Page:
``Should negotiations ever get under way, Israel is going to be expected to perform,'' says one Israeli analyst. ``Should the PLO stand up and say, `We recognize Israel,' things could take on a very different coloration.''
Chances of that happening dramatically decreased last month, however, when Hussein formally ended his joint efforts with the PLO leadership in a 3-hour televised speech. The King blamed the PLO, not Israel or the US, for what he termed another missed opportunity for peace.
Hussein's Feb. 19 break with the PLO dashed hopes of a breakthrough in the peace process, but also reassured the Israelis that they would not be pressured into concessions they are unwilling to make.
Throughout the US involvement in Hussein's efforts, one Israeli official says, Israel was confident that the Reagan administration would not push the Jewish state as hard as previous administrations in search of a breakthrough.
The US administration's restraint was due partly to its perception that Israeli Prime Minister Shimon Peres was forthcoming in his efforts to ease the King's way to a negotiating table. Throughout his term, Mr. Peres has scored points with the Americans for his apparent flexibility and willingness to work with the administration -- an image that US diplomats say is in sharp contrast with that of his hard-line Likud predecessors, Yitzhak Shamir and Menachem Begin.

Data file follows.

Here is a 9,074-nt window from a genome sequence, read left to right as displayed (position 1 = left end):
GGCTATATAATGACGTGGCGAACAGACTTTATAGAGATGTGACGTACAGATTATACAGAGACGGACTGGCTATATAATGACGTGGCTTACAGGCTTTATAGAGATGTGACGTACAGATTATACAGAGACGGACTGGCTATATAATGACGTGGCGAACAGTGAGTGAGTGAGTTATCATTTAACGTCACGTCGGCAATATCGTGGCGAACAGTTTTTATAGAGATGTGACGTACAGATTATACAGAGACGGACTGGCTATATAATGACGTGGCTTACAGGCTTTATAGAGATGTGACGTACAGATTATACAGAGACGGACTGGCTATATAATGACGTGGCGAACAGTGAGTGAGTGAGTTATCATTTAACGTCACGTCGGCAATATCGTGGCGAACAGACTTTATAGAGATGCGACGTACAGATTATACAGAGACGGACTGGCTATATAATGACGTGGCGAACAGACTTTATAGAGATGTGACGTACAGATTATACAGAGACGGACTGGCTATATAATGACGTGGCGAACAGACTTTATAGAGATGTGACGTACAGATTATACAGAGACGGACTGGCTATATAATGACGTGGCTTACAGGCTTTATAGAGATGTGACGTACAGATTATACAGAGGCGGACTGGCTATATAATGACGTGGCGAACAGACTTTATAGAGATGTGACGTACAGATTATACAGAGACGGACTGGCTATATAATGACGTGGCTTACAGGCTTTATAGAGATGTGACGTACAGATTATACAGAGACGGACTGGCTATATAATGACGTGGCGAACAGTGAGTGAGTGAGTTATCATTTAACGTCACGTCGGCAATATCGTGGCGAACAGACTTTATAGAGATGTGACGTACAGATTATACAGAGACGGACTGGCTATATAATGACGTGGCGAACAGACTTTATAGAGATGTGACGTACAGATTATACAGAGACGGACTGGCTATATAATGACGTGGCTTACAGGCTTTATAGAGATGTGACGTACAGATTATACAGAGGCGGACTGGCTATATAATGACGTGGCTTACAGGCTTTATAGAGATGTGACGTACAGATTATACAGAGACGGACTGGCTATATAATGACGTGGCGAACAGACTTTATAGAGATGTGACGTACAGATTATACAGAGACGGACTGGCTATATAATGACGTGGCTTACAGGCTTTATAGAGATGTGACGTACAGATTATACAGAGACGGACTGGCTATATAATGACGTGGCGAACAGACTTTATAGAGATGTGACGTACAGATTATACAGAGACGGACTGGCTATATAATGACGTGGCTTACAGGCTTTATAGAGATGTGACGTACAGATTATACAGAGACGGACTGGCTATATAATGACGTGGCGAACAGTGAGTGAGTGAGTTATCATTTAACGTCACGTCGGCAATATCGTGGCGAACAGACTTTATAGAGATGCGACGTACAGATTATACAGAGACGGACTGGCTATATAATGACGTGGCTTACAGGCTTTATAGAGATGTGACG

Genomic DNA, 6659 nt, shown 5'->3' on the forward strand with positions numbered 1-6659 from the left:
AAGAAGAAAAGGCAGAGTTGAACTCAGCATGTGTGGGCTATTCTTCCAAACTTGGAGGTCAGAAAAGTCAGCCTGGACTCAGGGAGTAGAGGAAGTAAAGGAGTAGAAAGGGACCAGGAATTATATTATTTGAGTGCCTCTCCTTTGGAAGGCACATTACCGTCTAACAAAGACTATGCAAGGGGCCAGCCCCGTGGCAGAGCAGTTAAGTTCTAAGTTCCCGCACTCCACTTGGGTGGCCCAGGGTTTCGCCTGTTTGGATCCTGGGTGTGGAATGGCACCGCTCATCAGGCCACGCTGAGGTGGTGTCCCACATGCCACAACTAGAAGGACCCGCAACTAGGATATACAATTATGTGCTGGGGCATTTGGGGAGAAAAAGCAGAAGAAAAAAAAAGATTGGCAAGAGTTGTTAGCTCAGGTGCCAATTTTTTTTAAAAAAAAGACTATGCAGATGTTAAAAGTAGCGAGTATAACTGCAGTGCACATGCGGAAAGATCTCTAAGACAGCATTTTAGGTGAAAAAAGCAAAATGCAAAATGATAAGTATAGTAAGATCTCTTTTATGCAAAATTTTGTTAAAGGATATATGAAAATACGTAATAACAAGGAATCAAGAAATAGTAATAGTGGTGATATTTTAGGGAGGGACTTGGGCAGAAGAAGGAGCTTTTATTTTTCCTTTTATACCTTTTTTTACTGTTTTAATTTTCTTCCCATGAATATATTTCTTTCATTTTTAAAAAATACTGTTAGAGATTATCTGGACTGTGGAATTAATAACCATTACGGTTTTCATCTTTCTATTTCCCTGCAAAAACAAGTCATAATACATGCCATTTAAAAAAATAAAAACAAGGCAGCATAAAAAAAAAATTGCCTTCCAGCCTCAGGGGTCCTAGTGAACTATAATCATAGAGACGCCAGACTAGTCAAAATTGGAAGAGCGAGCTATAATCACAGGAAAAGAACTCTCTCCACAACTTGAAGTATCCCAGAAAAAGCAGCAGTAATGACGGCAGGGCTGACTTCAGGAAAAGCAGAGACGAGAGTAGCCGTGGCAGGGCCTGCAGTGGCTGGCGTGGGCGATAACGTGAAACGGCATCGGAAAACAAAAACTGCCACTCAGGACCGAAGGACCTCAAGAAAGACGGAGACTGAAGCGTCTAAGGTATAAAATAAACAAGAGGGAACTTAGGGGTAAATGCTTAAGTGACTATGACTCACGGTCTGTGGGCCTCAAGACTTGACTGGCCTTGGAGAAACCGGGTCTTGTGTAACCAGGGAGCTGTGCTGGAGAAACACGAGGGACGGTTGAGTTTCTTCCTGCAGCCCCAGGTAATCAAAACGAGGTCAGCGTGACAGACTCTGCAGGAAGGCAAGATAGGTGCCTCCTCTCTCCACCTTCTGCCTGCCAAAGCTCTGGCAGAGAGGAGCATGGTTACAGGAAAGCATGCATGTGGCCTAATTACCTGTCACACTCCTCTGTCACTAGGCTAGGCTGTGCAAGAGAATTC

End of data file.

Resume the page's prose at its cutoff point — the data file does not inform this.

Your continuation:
But the US approach is seen here essentially as the result of President Reagan's unswerving support of Israel.
``Mr. Reagan sees Israel as such an asset,'' says Eitan Ben Tzur, head of the Foreign Ministry's North American desk. ``He wants to have peace in the area, but one that would be, first of all, acceptable to Israel. I believe he regards Israel more highly than he regards any other country in the area -- because of its pro-Western leanings, its shared values with the United States, its strategic importance, and its military might.''
Israel measures US support in terms of the economic and political backing the US extends, the degree of cooperation between the military establishments of the two nations, the tone of US press reports, and readings from public opinion polls.
The complex network of relations between the two nations sometimes makes their dealings appear more like those between family members than between two sovereign states. Putting Israel's economy in order
The US's deep involvement in Israel's economic recovery program is but one example of the unique relationship, officials here say.
When Peres formed his government in September 1984, its first priority was to save Israel from economic collapse. His first visit outside the country was to Washington, where he requested and was promised $1.5 billion in supplementary aid.
Along with the aid, however, came the establishment of a joint US-Israeli economic committee designed to work out concrete steps that the Israelis could take to put their economic house in order. The committee continues to meet periodically.